SharePoint updates make our user experience more and more sleek, while every SharePoint update is a Pandora’s box. Here are some tips to be prepared for the calamities:
Plan it out
No matter what method you choose, you’re bound to have down-time in one form or another. Whether it’s a full farm outage or a Read-Only state for High-Availability, you’ll need to communicate with your team or your entire organization to schedule the task at a time which will have the least impact for users. Microsoft proposes several methods to install a software update for SharePoint Server.
Set it up
Basically, there are two parts to updating SharePoint: Installation and Upgrade. The first part consists of downloading the appropriate update on each SharePoint server and then installing it on each one. This part can be done simultaneously. SharePoint Updates can include the latest Security Updates, Hotfixes, etc. But SharePoint’s Security Updates can also be downloaded and installed through the Windows Server Update Service (WSUS).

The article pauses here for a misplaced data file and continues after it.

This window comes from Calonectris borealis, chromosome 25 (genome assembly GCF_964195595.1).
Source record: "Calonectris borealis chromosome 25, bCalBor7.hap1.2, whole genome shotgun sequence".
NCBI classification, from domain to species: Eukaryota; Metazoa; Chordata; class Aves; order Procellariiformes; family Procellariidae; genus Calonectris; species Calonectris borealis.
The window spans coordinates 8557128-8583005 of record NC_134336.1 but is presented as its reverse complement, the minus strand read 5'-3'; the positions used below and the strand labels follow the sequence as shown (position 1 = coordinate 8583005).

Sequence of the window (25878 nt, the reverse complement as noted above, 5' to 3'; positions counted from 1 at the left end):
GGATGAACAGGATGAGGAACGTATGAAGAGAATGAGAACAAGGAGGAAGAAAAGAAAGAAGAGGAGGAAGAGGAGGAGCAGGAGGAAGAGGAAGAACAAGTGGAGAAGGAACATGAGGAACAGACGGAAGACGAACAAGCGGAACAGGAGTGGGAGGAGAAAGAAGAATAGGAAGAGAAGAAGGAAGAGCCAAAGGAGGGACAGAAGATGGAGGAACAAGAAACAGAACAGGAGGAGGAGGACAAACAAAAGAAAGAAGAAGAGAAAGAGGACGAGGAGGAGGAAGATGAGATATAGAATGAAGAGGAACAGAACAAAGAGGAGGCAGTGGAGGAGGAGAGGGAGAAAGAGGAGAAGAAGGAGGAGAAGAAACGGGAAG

Tip: One practice is to install the Cumulative Updates (CU’s) for SharePoint with a month buffer. So, if the February CU was just released, install January’s instead – Technically, you’ll always be a month behind, but that can save you a lot of heartache from being on the HotFix “frontline”. If you choose this route, make sure to keep up with Security Updates through WSUS as they often contain protection against the latest threats and zero-day attacks targeted at SharePoint and related products.
Back it up
Now, this is outside the scope of my main purpose here but, suffice it to say, you should always have a current backup of your farm. (source)
UpSafe Office 365 backup is a service that will not only keep your most valuable SharePoint data backed up in a secure cloud storage, but also apply the same standards of security to your mail, drive, contacts and calendar.
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